‘The long term’

Having squandered an opportunity to equip Ukraine’s forces with air power during the early months of 2023 — a key factor in the failure of a much-touted counteroffensive — Western leaders now see their hands increasingly tied by politics: The U.S. presidential election and Donald Trump on one side; the European Parliament election and the rise of right-wing forces led by Hungarian Prime Minister Viktor Orbán on the other. Critics warn that the window of opportunity for the West to help Ukraine turn the tide is, if not already closed, closing.

The anti-Ukraine MAGA caucus led by Trump, with U.S. House Speaker Mike Johnson as chief whip and Republican Senator J. D. Vance as its top ambassador (who couldn’t find time to meet with Zelenskyy while in Munich), looks unlikely to greenlight the next package of Ukraine funding anytime soon. Europe’s right-wing forces — from Marine Le Pen’s National Rally party in France to Italy’s Matteo Salvini to Dutch populist Geert Wilders and Hungary’s Orbán — are expected to bolster their influence after the election in June, with further sanctions and aid packages for Ukraine a possible casualty.

Yet there is still time and the basket of options is far from empty. As the reports on ATACMS and Taurus suggest, Western leaders are still able to deliver game-changing weapons to Ukraine if the incentive is strong enough (in this case, officials say deliveries could be justified by sending Putin a “Navalny signal” following the opposition leader’s death). But the deliveries aren’t a done deal, and other possibilities — including confiscating Russian assets, taxing Western companies that continue to operate in Russia, or stepping up sanctions against Putin’s regime — remain on the table, visible to all, yet undeployed. Even after Navalny’s killing, there has been no “Mario Draghi moment” signaling resolve to do “whatever it takes” to help Ukraine prevail, added Techau.

“We see that the sanctions we have agreed — [on Feb. 21] we adopted another round — don’t bite enough,” added Sinkevičius. “So we need to fix our approach, globally.”

The restraint suggests that, behind the bold speeches on helping Ukraine “as long as it takes,” another unspoken agenda may well be dictating Western actions. When asked to describe the optimal outcome for Ukraine in the coming year, several European diplomats talked about a “stabilization” of the conflict. Pressed on what this would entail, the diplomats said it would mean nudging Kyiv to open negotiations with Putin to freeze the conflict and lock in current territorial gains, in exchange for Western “security guarantees” (such as those recently signed with France, the Netherlands and the U.K.) and a path to membership of the EU.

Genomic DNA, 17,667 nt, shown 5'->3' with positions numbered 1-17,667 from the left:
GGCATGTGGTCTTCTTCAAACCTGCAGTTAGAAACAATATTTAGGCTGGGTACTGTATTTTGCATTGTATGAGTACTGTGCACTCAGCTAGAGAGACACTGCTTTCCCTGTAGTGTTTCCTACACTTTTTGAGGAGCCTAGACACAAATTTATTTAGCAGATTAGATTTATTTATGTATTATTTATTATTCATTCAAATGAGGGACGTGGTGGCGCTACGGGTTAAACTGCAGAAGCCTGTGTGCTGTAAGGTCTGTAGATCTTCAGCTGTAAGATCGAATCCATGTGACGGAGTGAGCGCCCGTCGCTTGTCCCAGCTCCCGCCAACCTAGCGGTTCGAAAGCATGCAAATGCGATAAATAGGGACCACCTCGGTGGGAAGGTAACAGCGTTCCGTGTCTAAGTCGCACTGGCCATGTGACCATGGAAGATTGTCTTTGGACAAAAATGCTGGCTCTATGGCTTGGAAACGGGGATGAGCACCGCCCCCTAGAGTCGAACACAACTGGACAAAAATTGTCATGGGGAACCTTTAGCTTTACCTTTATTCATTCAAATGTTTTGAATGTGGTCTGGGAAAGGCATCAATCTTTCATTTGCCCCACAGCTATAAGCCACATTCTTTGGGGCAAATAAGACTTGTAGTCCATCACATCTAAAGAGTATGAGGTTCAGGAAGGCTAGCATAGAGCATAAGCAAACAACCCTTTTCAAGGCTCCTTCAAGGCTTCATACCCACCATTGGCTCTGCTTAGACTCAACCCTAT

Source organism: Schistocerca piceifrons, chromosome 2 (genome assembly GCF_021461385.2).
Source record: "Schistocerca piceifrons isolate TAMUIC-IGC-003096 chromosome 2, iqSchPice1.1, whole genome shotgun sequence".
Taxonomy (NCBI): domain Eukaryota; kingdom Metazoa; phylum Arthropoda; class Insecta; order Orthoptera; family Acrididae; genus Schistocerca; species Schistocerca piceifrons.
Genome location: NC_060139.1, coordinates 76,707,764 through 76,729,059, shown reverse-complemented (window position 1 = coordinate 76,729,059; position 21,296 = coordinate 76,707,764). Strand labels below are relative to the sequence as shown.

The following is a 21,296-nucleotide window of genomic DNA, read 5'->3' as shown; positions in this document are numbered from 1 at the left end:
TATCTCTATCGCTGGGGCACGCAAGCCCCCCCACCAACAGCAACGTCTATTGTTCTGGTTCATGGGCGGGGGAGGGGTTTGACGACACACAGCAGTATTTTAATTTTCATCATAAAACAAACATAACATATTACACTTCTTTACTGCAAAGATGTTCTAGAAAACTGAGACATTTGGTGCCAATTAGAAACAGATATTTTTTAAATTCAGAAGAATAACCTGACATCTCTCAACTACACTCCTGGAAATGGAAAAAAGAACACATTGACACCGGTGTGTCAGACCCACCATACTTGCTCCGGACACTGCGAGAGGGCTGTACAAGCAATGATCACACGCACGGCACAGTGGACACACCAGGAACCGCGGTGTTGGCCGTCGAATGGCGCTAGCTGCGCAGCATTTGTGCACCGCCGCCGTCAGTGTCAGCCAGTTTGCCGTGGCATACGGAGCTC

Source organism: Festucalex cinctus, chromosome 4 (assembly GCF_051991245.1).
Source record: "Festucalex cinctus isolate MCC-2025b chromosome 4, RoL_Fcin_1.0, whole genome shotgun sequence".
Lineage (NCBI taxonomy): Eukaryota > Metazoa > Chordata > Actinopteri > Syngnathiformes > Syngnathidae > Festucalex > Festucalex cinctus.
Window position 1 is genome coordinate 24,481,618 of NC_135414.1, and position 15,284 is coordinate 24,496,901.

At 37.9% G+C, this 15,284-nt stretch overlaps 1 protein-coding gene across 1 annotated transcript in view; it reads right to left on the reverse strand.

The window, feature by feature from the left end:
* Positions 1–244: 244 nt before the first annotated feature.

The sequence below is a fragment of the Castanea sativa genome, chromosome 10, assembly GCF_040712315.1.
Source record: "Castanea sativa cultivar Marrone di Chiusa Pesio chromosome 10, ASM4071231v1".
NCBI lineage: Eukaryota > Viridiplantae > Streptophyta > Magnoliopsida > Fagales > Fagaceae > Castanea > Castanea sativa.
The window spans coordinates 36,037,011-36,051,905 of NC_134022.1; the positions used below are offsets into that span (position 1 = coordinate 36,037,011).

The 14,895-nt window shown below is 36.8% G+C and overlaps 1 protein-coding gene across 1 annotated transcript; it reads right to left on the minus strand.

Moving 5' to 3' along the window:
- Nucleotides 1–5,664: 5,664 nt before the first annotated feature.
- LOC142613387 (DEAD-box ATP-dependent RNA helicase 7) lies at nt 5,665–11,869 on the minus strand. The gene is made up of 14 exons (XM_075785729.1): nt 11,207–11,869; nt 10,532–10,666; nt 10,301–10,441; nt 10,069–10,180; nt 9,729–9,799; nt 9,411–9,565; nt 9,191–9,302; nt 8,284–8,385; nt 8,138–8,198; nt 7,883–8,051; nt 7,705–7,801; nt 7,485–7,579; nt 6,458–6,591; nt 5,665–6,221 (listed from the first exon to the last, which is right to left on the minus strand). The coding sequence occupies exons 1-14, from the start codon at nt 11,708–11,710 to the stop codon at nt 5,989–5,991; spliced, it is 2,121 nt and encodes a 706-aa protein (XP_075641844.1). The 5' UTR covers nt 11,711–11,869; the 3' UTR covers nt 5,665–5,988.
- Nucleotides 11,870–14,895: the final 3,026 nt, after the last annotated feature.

Acting Dutch Prime Minister Mark Rutte, who’s seen as a likely pick to become the next secretary-general of NATO, hinted at this “day after” vision during remarks at the Munich Security Conference. While saying that only Kyiv can trigger peace negotiations with Moscow, he added: “But when that happens, we will also have to sit down with the US, within NATO, [and] collectively with the Russians to talk about future security arrangements between us and the Russians.”

Diplomats acknowledge that such negotiations have failed in the past, and might buy Putin time to prepare for his next offensive. Yet the alternative — a surge in Western financial and military aid during 2024 that would let Ukraine deliver a decisive punch against the Russian invader — is greeted with even greater skepticism in European embassies.

Another, unspoken aspect of the Western approach is that some factions hope to return to business as usual with Russia soon after a hypothetical freezing of the war. This might explain the profound reticence, namely in Germany, to confiscate Russia’s frozen assets and face the risk that Moscow could hit back by repossessing the hundreds of billions of euros worth of assets still held by European firms in Russia. It also chimes with a report in Germany’s Welt newspaper (like POLITICO, a member of Axel Springer) asserting that Scholz opposed naming European Commission President Ursula von der Leyen as NATO’s next secretary-general because she is “too critical toward Moscow, which could become a disadvantage in the long term.”

In a speech at the Munich conference, Scholz gave a hint of how the West is quietly redefining its war aims in Ukraine. Rather than say “Ukraine will win,” or “Russia must leave Ukraine,” the German Chancellor argued that Putin should not be allowed to dictate the terms of peace in Ukraine. “There will be no dictated peace. Ukraine will not accept this, and neither will we,” Reuters quoted Scholz as having said.

“This is certainly softer than ‘Ukraine cannot lose,’” said Techau. “And essentially [it] means to cement the status quo.”

The West hasn’t given up on Ukraine. But its overriding focus on risk management reveals a desire to wind down the conflict and make a deal with Putin, if possible sooner rather than later. The question looming over the conflict is whether that approach will stave off disaster — or invite something worse to come.

Source: Politico